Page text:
FEMA’s disasters

The Post spent a year chronicling how the Federal Emergency Management Agency is struggling in its increasingly urgent mission to help America’s disaster survivors in the age of climate change and stark inequality

Mike and Crystal Erickson's trailer at the Federal Emergency Management Agency park in Chico, Calif. (Melina Mara/The Washington Post)
Mike and Crystal Erickson's trailer at the Federal Emergency Management Agency park in Chico, Calif. (Melina Mara/The Washington Post)

The Washington Post’s five-part series, “FEMA’s Disasters,” exposed holes in the safety net for disaster survivors at a time when that support is more needed than ever, with aid especially out of reach for poor families and people of color.

This project is built on months of embedded reporting, dozens of public-records requests, the creation of several databases and an analysis of 9.5 million case records of the Federal Emergency Management Agency.

Life in a last-gasp FEMA camp for wildfire survivors

By Hannah Dreier

When survivors have nowhere to go, the government sends FEMA to provide housing. But now, with disasters and the needs that follow them increasing, the government finds itself trying to decide what it owes the displaced. How long is long enough to shelter the most vulnerable? And should an emergency management agency really be playing landlord in the first place?

For Mike Erickson, the looming question was more urgent: What would happen in 12 days when the FEMA trailer park that had been his home closed down?

Read the complete story, “The last days inside Trailer 83”

Aid denied to Black families that have lived for generations in the Deep South

By Hannah Dreier and Andrew Ba Tran

Many Black families live on land informally passed down between generations. It’s a custom that dates to the Jim Crow era, when Black people were systematically excluded from the Southern legal system. Families believed informal ownership protected their land, but it has in fact become the leading cause of Black land loss in the United States. Without formal deeds, families are cut off from federal loans and grants, including from FEMA.

A Post analysis showed for the first time that disaster survivors in Black-majority communities are denied FEMA aid twice as often as other Americans because of the agency’s formal deed requirements.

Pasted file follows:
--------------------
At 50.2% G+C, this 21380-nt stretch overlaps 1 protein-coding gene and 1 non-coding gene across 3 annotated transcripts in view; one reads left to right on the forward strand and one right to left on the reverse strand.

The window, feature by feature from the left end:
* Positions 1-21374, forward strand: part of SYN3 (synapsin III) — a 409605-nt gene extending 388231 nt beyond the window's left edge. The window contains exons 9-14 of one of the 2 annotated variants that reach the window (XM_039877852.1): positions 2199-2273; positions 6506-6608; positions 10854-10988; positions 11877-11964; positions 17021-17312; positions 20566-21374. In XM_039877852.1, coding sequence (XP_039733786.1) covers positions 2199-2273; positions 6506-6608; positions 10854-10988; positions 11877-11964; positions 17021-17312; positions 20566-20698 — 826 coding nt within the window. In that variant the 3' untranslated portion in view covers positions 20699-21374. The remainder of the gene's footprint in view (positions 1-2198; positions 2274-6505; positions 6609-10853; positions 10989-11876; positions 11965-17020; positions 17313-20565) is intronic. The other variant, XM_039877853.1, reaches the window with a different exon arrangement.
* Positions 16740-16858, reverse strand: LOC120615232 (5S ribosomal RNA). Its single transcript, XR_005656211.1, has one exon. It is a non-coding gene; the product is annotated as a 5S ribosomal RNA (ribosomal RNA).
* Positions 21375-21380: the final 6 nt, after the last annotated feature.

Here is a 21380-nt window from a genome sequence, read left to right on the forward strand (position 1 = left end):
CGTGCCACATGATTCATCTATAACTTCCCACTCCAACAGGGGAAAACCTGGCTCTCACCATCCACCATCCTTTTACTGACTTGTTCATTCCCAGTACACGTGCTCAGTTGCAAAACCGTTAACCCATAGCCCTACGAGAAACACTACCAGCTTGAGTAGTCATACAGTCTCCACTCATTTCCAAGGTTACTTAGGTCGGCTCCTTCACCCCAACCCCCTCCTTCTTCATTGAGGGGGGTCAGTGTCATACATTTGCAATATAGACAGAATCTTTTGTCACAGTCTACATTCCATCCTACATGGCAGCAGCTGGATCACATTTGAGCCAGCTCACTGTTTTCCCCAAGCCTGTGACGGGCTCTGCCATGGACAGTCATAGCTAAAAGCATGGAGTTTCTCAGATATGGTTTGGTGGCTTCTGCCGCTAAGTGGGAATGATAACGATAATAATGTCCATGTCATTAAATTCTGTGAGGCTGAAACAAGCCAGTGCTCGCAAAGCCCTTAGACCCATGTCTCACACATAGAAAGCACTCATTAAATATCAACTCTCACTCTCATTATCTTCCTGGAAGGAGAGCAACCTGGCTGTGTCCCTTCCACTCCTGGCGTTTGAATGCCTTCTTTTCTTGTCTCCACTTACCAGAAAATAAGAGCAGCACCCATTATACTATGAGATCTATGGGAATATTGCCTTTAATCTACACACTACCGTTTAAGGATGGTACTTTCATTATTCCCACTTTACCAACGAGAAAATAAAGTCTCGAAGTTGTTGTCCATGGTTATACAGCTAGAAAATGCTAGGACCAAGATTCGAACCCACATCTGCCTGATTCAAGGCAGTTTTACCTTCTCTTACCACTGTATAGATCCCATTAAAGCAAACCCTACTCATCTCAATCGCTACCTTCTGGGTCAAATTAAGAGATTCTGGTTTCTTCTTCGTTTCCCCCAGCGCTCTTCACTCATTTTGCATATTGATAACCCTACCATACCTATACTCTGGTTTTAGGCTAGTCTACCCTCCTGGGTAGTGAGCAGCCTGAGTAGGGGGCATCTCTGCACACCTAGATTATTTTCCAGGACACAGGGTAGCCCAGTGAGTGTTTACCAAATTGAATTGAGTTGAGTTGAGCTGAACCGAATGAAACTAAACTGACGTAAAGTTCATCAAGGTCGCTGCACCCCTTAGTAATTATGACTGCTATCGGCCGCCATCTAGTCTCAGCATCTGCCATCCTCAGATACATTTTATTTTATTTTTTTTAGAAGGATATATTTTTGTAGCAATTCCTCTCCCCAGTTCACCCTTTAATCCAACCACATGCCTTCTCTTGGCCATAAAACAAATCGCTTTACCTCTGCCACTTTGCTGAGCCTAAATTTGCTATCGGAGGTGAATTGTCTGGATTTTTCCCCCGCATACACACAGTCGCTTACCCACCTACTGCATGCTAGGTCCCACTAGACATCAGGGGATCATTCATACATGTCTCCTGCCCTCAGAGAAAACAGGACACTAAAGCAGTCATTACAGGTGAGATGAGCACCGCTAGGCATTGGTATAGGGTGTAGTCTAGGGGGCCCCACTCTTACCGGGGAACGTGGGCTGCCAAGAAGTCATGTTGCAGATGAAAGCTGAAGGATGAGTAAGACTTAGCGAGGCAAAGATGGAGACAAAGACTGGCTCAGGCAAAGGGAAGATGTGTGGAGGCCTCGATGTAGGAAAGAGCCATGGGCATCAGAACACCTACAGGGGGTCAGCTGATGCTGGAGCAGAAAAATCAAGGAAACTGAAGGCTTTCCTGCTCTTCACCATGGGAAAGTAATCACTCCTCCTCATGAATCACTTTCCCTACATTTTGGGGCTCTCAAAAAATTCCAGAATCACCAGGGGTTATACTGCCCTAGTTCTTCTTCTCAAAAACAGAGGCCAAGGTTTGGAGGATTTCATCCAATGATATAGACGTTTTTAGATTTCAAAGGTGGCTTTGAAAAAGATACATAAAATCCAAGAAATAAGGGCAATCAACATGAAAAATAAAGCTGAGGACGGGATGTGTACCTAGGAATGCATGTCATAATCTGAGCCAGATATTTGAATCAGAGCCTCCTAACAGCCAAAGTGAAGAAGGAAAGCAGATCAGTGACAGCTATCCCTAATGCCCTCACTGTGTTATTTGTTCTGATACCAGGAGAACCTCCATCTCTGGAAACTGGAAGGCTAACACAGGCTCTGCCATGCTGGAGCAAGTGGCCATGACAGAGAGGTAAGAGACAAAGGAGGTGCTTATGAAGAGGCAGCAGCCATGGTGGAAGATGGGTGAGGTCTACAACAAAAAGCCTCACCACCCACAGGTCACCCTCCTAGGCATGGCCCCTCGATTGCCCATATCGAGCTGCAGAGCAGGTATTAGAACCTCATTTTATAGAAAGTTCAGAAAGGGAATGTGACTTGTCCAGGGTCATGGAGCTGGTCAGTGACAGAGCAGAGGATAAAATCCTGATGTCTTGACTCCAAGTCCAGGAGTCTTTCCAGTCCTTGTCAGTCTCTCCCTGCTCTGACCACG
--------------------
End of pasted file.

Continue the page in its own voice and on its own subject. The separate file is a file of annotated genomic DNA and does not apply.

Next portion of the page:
Read the complete story, “The real damage”

“Please stop playing games with me”

By Hannah Dreier

Just as natural disasters have become more frequent and intense, FEMA has grown dramatically more restrictive with the help it gives out.

FEMA used to approve two-thirds of survivors who applied for help rebuilding their homes, but that changed after the agency came under criticism for letting fraud slip through following Hurricane Katrina. The Post revealed that FEMA is now rejecting nearly 90 percent of applicants for aid, some of whom are living with leaking roofs and crumbling floors.

Read the complete story, “Assistance not approved”

Inside the struggles and heartaches of FEMA’s massive covid funeral assistance program

By Hannah Dreier

Follow a young woman burned out from call-center work in FEMA’s covid funeral reimbursement program and a man on the other side of the country trying to fulfill an impossible bureaucratic requirement to get assistance for his father’s funeral.

Read the complete story, “My sincere condolences”

Why FEMA’s billion-dollar program to prevent disasters fails the most high-risk communities

By Hannah Dreier and Andrew Ba Tran

As climate disasters worsen, President Biden is directing FEMA to shift more of its efforts to preventing them. Biden has committed an unprecedented $5 billion in new funding to minimize future disasters. But of the $11 billion FEMA already allocated for this work over the past decade, little more than $1 billion has been spent. The vast majority of the money is caught up in delays that leave poor, rural and non-White towns and cities waiting years to get started on urgently needed work.

Read the complete story, “The ring in the ashes”


The series won the 2022 Goldsmith Prize for Investigative Reporting and was a Pulitzer Prize Finalist for Investigative Reporting.